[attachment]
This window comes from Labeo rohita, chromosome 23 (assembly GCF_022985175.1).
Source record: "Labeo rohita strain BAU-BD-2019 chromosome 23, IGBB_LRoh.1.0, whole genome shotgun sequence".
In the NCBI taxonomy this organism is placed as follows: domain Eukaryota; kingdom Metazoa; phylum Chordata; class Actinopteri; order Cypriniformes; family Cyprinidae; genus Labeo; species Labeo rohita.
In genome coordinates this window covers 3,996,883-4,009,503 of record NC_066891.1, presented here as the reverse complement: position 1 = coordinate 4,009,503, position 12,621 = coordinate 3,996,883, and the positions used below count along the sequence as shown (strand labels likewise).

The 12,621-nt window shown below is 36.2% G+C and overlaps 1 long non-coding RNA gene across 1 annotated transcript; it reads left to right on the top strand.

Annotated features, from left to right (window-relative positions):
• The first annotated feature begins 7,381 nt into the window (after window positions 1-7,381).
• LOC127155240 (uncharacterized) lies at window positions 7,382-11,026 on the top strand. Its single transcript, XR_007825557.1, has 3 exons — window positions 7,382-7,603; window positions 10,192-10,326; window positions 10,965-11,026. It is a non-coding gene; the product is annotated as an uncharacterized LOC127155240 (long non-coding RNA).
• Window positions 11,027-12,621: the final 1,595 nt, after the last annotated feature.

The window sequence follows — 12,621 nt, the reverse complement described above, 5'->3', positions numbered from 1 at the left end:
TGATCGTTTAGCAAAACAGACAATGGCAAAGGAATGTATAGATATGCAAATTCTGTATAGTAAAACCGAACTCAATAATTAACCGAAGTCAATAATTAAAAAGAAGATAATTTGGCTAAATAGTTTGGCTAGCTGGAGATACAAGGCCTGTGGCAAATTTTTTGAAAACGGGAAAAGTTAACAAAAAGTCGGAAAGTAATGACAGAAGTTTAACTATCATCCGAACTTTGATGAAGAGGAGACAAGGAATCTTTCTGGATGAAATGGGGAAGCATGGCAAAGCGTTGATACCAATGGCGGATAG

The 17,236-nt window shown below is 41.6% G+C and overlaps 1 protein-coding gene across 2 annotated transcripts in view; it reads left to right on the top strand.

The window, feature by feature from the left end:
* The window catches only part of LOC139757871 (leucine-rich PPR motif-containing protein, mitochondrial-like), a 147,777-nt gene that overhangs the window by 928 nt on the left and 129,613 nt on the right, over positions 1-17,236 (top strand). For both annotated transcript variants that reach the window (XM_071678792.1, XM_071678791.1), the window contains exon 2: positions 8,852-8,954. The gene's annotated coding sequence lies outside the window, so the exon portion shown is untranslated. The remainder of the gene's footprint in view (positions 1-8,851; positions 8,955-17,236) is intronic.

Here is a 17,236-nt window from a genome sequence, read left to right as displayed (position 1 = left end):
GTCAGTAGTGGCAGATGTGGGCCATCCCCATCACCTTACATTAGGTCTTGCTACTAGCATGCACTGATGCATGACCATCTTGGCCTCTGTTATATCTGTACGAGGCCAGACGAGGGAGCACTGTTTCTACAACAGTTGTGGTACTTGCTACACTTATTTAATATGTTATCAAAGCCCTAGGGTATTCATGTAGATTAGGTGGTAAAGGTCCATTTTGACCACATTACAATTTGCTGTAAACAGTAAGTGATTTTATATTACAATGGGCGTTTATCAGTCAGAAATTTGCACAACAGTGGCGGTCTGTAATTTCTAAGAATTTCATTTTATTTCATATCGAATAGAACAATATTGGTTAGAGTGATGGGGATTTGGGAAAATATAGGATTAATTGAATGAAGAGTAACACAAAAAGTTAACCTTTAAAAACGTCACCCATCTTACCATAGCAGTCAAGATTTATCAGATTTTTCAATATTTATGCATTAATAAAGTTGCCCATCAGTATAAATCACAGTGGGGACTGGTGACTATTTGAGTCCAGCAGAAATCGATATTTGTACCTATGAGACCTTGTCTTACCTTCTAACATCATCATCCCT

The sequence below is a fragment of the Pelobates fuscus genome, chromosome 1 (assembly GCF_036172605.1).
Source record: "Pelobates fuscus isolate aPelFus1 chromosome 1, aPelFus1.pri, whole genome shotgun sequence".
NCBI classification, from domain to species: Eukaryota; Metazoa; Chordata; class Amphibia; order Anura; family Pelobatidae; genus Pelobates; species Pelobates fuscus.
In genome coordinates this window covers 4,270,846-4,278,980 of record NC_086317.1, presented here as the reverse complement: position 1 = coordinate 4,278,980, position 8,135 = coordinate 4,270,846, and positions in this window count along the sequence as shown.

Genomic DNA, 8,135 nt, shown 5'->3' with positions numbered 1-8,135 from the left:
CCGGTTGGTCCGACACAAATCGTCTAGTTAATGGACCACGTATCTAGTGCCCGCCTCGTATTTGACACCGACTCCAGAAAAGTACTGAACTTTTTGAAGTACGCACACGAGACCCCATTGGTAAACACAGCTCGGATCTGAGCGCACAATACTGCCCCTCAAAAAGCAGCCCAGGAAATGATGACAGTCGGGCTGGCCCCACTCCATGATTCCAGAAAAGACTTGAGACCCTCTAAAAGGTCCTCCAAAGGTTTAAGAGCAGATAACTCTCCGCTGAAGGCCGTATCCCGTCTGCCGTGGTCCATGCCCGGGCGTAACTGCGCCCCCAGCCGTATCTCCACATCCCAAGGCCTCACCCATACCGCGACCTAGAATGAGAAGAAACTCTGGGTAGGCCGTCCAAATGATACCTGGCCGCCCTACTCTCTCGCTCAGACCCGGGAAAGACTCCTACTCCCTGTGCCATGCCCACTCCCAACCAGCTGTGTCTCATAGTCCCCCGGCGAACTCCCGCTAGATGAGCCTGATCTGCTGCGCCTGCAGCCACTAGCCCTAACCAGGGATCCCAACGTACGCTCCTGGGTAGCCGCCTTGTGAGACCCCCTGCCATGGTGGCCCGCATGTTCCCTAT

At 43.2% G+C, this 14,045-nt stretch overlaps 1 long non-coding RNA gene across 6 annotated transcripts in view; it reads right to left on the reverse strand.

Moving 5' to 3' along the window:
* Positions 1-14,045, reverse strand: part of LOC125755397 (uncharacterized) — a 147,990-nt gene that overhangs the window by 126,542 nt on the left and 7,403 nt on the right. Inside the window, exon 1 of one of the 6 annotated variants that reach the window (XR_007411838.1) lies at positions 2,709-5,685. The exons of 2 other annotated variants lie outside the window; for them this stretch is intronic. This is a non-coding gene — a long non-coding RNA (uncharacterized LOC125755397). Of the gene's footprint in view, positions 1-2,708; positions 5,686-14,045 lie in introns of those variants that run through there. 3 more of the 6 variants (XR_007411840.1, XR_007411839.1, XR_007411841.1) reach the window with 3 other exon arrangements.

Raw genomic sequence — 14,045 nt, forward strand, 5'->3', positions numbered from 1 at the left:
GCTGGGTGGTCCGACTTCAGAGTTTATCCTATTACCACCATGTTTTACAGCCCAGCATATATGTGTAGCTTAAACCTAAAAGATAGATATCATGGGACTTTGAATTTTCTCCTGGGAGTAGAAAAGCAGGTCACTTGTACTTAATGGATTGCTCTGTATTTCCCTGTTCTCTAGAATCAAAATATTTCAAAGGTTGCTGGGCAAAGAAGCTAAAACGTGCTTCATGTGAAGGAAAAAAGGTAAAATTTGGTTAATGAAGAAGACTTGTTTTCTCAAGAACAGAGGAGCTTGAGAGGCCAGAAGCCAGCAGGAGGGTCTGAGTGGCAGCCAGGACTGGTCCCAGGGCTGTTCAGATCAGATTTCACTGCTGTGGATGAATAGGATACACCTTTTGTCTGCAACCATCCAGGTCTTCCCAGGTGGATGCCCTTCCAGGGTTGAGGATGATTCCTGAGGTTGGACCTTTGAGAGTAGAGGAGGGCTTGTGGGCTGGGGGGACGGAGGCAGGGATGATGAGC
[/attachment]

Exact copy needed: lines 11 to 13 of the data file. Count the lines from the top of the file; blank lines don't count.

TGATCGTTTAGCAAAACAGACAATGGCAAAGGAATGTATAGATATGCAAATTCTGTATAGTAAAACCGAACTCAATAATTAACCGAAGTCAATAATTAAAAAGAAGATAATTTGGCTAAATAGTTTGGCTAGCTGGAGATACAAGGCCTGTGGCAAATTTTTTGAAAACGGGAAAAGTTAACAAAAAGTCGGAAAGTAATGACAGAAGTTTAACTATCATCCGAACTTTGATGAAGAGGAGACAAGGAATCTTTCTGGATGAAATGGGGAAGCATGGCAAAGCGTTGATACCAATGGCGGATAG

The 17,236-nt window shown below is 41.6% G+C and overlaps 1 protein-coding gene across 2 annotated transcripts in view; it reads left to right on the top strand.

The window, feature by feature from the left end: